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Suzuki GRD 650 (1983-1984)

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ER Classics Desktop 2022

What Yamaha succeeded so wonderfully with the XS 650 line, that also got Suzuki thinking. There was still a demand for and a market for 'classic' parallel twins after the English example. Only the general opinion was that to be happy with that… at least you don't have to have a British twin. The Yamaha XS 650 line became legendary and iconic. But if you proudly report that you own a Suzuki GR(D) 650 'Tempter'. Then misunderstanding is your part. Oh, yes: Suzuki's own British twin was just launched too late to be a success.

The Suzuki GRD 650 was an advanced design derived from the GS450

The Suzuki GR 650 was powered by a four-stroke air-cooled DOHC parallel twin with two valves per cylinder. This engine had a 180° crankshaft with a gear-driven counterbalancer and a wet sump. The carburettors were two Mikuni CV BS36SS. To create vortex in the air-fuel mixture, Suzuki added a sub-intake port that connects the carburetor venturi to the intake port just above the valve head. Suzuki claimed that this allowed the GR 650 to run with a leaner mixture than usual, which improved fuel economy. Two jets of oil gave the pistons a significant cooling bonus at higher engine speeds.


A smart flywheel

The Suzuki cleverly featured a two-stage flywheel that used a centrifugal clutch to disengage a secondary flywheel above 3.000 rpm, effectively reducing the mass of the flywheel. This was intended to dampen vibrations and provide an easier start at low revs and improve responsiveness at higher revs.
The Suzuki GR 650 Tempter is considered a robust two-wheeler. The engine's performance curve at relatively low speeds allows for lazy riding. There is no need to shift gears to make the engine run smoothly. But switching does the five-speed exemplary. In a recent test ride, the comfort-designed chassis and the good handling of the machine in tight corners with a relatively high degree of lean clearance and the stability of the fork were noted as pleasant. However, unlike the British examples, the Suzuki was more of a bike for leisurely touring and cruising. The curb weight of the twin also played a part in this. The caveat for tourist deployment was that the tank capacity was not very large.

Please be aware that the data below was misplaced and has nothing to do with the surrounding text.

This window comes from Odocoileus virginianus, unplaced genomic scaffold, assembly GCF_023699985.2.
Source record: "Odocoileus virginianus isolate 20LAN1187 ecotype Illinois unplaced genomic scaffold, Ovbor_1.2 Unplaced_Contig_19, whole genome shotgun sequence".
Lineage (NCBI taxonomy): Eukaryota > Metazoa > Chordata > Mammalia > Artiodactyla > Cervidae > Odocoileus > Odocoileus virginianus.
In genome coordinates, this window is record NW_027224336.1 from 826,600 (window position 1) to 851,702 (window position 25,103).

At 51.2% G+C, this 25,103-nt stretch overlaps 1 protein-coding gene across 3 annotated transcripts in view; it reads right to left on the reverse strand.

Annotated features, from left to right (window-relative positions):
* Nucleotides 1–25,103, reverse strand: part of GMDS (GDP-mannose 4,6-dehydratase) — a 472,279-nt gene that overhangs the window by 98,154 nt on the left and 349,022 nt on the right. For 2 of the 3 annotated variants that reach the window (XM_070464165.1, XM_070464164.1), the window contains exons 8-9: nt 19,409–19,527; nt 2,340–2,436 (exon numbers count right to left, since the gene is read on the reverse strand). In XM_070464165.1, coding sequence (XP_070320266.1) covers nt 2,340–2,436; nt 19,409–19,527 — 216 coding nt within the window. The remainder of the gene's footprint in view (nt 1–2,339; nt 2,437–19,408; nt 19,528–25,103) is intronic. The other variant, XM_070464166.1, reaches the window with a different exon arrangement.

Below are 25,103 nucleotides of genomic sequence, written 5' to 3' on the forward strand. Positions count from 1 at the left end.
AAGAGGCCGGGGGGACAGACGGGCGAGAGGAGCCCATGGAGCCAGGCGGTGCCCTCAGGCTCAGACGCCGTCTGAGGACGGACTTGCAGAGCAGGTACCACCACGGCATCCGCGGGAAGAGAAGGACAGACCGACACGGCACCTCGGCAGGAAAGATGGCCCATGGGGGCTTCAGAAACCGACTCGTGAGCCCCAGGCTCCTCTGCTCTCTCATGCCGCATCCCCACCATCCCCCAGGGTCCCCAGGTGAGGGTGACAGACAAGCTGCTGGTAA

The Suzuki GR 650 was sold in two trim levels

The GR 650D and the GR 650X. The GR 650X came with traditional wire wheels, a monochromatic paint scheme and non-adjustable front forks. The Suzuki GR 650D got a two-tone paint scheme, cast alloy wire wheels, an extra running light under the headlight and adjustable auxiliary air suspension at the front.

The weak points

Almost 50% of all GR models, especially those of the early years, pitting occurs on the third gear pair, an ailment that we already knew from the T500. The alternator stator often tends to short circuit. The regulator rectifier unit also often breaks down.

The diaphragm actuated fuel cock: Even with minor leaks (visible when the fuel hose is disconnected), fuel may run through the inlet channels into the combustion chambers and the connecting rods may bend easily when the starter is operated if the piston rings are properly sealed (fuel impact) after a long period of time from standstill. And we also know that phenomenon from the Suzuki XV800.

With a volume of 12 liters, the tank is therefore too small for longer distances.

You don't see these Suzukis very often. And then you suddenly see two for sale. The only problem is that the shed is already sufficient. If you find one, it won't cost you much money. So go for a topper. And then think of max. 1.750 euros. So who says classic driving has become unaffordable?